But my main interest lay in trying to see how the author would deal with the ending. Romance novels are known for their 'happy endings at all costs' approach but I could not imagine how even the most optimistic writer could turn "and then Simon and some of his and Eleanor's sons were killed in battle of Evesham and his body was chopped up to bits to be sent as gifts to barons who helped defeat the rebel against the Crown. Oh, and Eleanor became a nun after his death" into a "and then they lived happily ever after."

Well - she avoided that very simply - she did not deal with that at all. She basically ends the book once Simon calls the first Parliament. She doesn't even mention his death in her afterword. Ahahahahahahha. He gets killed two years after her book ends but you would never know it from her novel.

Bwahahahahah!

That is a brilliant idea, actually. I can see a whole series of happy romance novels if you just do a little surgical removal of the historical ending. Maybe someone should write about the great romance of Isabella, wife of Edward II and Roger de Mortimer, an escaped rebel baron. It would all be mushy and awesome and end with their triumphal return to England together to defeat Edward II and take power. The author will just have to omit all the gruesome medieval punishments they inflicted on their enemies (including EII) and the little fact that as soon as Isabella and Edward II's son came of age he had his mother's lover put to death in a gruesome medieval way as well. (Isabella only forgave him after he got her some grandkids. Must have been an interesting Christmas dinner). Or how about a triumphant novel about Harold Godwinson, the powerful Saxon earl. Read all about him being crowned King of England and his sexytimes with his mistress Edith the Swan-necked. We'll just forget the pesky battle of Hastings.

I'd write such masterpieces myself but, alas, I am busy reading another one of "Dragon/Jewel" author's creations - the one where a Georgian lady drops through a time portal into when Romans ruled Britannia ans gets some really good times with a hunky Roman general. I am reading it for a deep deep plot.

ETA: Now I am going crazy trying to locate my copy of Falls the Shadow, i.e. the good novel about de Montfort but I have no idea where it went off to. I found every other Sharon Kay Penman book I own, including my favorite, The Sunne In Splendour about Richard III (I have never cried at the end of a book the way I bawled with Sunne) but no Falls the Shadow. Argh.
dangermousie: (Default)
For a novel whose avowed purpose is to describe Simon de Montfort as some sort of a sex god, The Dragon and the Jewel is not too bad (nobody has raped anybody, and for a large chunk of the book the protagonists are happily married to each other) even if historical accuracy in the book is not the strongest.

But my main interest lay in trying to see how the author would deal with the ending. Romance novels are known for their 'happy endings at all costs' approach but I could not imagine how even the most optimistic writer could turn "and then Simon and some of his and Eleanor's sons were killed in battle of Evesham and his body was chopped up to bits to be sent as gifts to barons who helped defeat the rebel against the Crown. Oh, and Eleanor became a nun after his death" into a "and then they lived happily ever after."

Well - she avoided that very simply - she did not deal with that at all. She basically ends the book once Simon calls the first Parliament. She doesn't even mention his death in her afterword. Ahahahahahahha. He gets killed two years after her book ends but you would never know it from her novel.

Bwahahahahah!

That is a brilliant idea, actually. I can see a whole series of happy romance novels if you just do a little surgical removal of the historical ending. Maybe someone should write about the great romance of Isabella, wife of Edward II and Roger de Mortimer, an escaped rebel baron. It would all be mushy and awesome and end with their triumphal return to England together to defeat Edward II and take power. The author will just have to omit all the gruesome medieval punishments they inflicted on their enemies (including EII) and the little fact that as soon as Isabella and Edward II's son came of age he had his mother's lover put to death in a gruesome medieval way as well. (Isabella only forgave him after he got her some grandkids. Must have been an interesting Christmas dinner). Or how about a triumphant novel about Harold Godwinson, the powerful Saxon earl. Read all about him being crowned King of England and his sexytimes with his mistress Edith the Swan-necked. We'll just forget the pesky battle of Hastings.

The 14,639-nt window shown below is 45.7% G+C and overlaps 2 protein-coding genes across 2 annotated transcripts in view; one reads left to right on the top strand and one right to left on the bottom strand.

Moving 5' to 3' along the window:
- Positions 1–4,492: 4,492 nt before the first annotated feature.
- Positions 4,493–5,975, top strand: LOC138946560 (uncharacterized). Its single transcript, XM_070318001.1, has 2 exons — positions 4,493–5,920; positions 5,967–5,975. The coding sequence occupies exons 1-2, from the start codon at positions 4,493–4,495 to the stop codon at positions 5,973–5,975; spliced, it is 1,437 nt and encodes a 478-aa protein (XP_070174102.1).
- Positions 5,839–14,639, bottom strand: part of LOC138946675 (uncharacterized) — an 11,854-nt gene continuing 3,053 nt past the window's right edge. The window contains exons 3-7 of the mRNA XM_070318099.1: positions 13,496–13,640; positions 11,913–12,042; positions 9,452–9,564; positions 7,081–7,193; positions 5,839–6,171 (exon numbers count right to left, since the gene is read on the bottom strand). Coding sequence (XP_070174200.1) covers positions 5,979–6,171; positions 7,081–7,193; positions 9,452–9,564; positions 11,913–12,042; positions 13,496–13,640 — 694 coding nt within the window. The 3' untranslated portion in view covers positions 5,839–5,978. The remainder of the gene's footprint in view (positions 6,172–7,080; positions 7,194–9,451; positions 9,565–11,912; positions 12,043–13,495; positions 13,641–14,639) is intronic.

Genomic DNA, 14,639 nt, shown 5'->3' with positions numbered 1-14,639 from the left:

I'd write such masterpieces myself but, alas, I am busy reading another one of "Dragon/Jewel" author's creations - the one where a Georgian lady drops through a time portal into when Romans ruled Britannia ans gets some really good times with a hunky Roman general. I am reading it for a deep deep plot.

ETA: Now I am going crazy trying to locate my copy of Falls the Shadow, i.e. the good novel about de Montfort but I have no idea where it went off to. I found every other Sharon Kay Penman book I own, including my favorite, The Sunne In Splendour about Richard III (I have never cried at the end of a book the way I bawled with Sunne) but no Falls the Shadow. Argh.
dangermousie: (Default)


Looks like a typical cheesy 1980s romance novel cover, right?

Wrong.

Do you know who the man with the waxed back, Fabio hair, and a distressing lack of shirt is supposed to be?

Simon de Montfort. That's right, the man known to history for leading a revolt against Henry III and convening the first elected Parliament in English history. He is known as one of the fathers of modern Parliamentary democracy. Somehow I never knew that in his free time he liked parading around a la gigolo.

Do you know who the scarily-painted woman with the mysteriously sliding dress and a precarious crown (who wears a crown for making out anyway?) is supposed to be? Eleanor of England, the daughter of King John, and eventually de Montfort's wife. I would think that an intelligent, powerful noblewoman of the period would know better than to parade around England in an outfit designed to cause hypothermia, and would have enough money to buy an outfit that covers her shoulders. Apparently not.